No human is designed to be 'on' all the time. Unfortunately, our current environment makes this almost impossible. So it’s no surprise that about 22% of women and 15% of men feel anxious all or most of the time.
Chloe Brotheridge, hypnotherapist, anxiety expert, and author of The Anxiety Solution and Brave New Girl, runs through how to spot the signs.
Our world is a relatively safe place. Unfortunately, our DNA hasn't caught up to this fact. Your body still responds as though you’re defending yourself against rival tribes and wild animals (as your cave-dwelling ancestors did). And with the hectic pace of current life, we rarely switch off. It's rare to meet someone that doesn't profess themselves to be ‘busy’ or 'stressed'. A stack of unopened emails, a critical deadline, or a last minute meeting with your boss can feel as adrenaline-drenched as a genuine life or death situation.
You might consciously know that muddling your words in a presentation isn't a big deal in the grand scheme of things. But your nervous system has other ideas, creating the same gut-churning fear that your ancestors might have experienced at the possibility of being kicked out of their tribe. But where do normal levels of stress and worry tip over into anxiety?
The truth is that everyone experiences stress. Some short-term fear and anxiety is normal, even helpful. After all, it's only psychopaths and dead people that never experience fear. The question is, is anxiety holding you back? Is it impacting your quality of life? And is it time to take some action to change things? Here are some of the signs to look out for:
Finding it hard to concentrate or focus as your mind jumps from task to task.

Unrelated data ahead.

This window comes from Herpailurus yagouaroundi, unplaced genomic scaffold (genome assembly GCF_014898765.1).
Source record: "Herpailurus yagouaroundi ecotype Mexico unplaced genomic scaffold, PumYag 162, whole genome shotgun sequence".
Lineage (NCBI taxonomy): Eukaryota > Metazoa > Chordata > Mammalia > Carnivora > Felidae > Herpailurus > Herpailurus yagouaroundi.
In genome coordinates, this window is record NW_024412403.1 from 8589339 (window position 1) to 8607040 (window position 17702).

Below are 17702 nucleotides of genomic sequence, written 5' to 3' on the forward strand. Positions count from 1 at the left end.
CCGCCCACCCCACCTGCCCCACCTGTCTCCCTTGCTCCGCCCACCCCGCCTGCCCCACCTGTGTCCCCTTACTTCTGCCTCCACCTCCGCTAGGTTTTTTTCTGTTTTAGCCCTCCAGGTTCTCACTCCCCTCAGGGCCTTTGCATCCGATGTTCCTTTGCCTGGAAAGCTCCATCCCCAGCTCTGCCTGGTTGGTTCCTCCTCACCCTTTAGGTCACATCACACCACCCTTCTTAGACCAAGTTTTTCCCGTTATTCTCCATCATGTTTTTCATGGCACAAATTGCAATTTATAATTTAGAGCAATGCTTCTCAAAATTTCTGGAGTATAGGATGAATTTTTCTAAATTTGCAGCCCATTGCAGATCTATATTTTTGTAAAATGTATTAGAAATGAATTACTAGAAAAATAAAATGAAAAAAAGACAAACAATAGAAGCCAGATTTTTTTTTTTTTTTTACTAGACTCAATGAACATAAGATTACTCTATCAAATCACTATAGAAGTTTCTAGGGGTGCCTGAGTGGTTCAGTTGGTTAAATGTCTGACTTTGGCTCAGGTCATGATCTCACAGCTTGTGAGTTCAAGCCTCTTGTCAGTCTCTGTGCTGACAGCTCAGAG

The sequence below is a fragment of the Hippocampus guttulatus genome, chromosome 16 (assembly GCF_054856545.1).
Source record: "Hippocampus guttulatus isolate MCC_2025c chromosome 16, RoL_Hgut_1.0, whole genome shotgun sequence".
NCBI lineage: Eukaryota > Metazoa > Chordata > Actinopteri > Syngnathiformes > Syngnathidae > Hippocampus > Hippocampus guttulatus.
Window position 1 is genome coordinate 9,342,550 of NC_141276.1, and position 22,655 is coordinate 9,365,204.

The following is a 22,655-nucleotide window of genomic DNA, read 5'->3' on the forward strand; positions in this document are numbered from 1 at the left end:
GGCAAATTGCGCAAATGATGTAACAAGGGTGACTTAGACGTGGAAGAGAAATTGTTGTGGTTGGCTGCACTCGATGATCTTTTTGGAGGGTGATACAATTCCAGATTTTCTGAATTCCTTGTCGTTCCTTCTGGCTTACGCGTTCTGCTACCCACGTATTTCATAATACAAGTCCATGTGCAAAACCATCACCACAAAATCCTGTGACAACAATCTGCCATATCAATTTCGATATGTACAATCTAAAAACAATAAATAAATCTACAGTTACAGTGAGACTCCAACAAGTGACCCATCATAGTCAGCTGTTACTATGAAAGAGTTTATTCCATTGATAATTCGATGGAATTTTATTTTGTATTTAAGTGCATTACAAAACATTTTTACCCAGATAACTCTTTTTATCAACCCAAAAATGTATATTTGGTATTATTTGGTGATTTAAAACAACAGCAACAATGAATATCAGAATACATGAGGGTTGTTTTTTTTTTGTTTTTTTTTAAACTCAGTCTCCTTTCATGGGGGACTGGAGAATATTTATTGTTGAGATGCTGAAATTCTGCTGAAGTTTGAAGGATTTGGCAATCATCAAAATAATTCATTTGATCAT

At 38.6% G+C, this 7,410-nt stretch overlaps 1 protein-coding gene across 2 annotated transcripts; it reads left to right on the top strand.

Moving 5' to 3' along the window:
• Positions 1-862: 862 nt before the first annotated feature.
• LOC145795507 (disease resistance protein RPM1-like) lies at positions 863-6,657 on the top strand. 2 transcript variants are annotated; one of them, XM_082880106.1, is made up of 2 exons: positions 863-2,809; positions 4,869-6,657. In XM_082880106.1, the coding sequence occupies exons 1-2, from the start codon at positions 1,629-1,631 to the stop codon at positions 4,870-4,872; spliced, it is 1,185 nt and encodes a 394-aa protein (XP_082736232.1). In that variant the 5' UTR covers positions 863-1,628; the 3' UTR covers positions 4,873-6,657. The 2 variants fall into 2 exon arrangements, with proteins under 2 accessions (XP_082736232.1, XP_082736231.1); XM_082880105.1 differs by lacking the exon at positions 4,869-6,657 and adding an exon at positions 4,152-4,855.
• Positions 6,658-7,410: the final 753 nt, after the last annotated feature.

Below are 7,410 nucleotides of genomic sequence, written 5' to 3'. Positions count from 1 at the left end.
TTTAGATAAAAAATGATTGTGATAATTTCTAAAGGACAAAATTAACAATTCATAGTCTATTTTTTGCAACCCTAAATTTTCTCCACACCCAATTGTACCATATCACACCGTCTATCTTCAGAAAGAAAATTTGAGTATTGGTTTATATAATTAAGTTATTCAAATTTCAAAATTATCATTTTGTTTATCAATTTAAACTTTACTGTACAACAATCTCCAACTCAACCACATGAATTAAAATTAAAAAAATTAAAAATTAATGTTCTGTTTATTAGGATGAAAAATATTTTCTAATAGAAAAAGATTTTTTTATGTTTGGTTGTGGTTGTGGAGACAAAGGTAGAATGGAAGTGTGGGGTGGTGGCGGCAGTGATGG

Feeling a sense of dread or foreboding like something terrible is about to happen.
Worrying uncontrollably or having intrusive thoughts that you can’t seem to switch off.
Being irritable or snappy with your loved ones for no clear reason.
While anxiety is often thought of as a mental health issue, many of the symptoms are physical. Common physical symptoms include:
A racing heart – kind of like you’ve just run up 3 flights of stairs, only it's just because you've introduced yourself to someone new at a networking event
Feeling restless or fidgety
Feeling physically exhausted, drained or rundown
Trouble switching off or unwinding before bed
Stomach issues like constipation, diarrhoea, or even IBS
Feeling dizzy, ungrounded, or ‘unreal’
A dry mouth
Feeling sick and nauseous
Muscle pain and tension
Tingling in your hands and feet
The 'NHS Mood Quiz' is a simple quiz that can help determine whether you’re experiencing anxiety or depression. Much like the questions you'd be asked by your GP, the quiz asks about your energy levels, sleep, self-esteem, and how often you worry about things.
The next step is to speak to your doctor about any concerns. Regardless of your level of anxiety, there’s always something you can do to change things. Here are some ideas to get you started:
Talk about it — know that you're not alone and the simple act of saying how you're feeling to a friend, doctor, or therapist can be really therapeutic.
Find ways to relax (and make it the priority) — meditation, exercise, and being in nature are all proven ways to lower your anxiety levels.
Disconnect from technology — consider having some boundaries when it comes to your phone, whether that’s using an actual alarm clock or switching your phone to aeroplane mode for a few hours.
Written by Chloe Brotheridge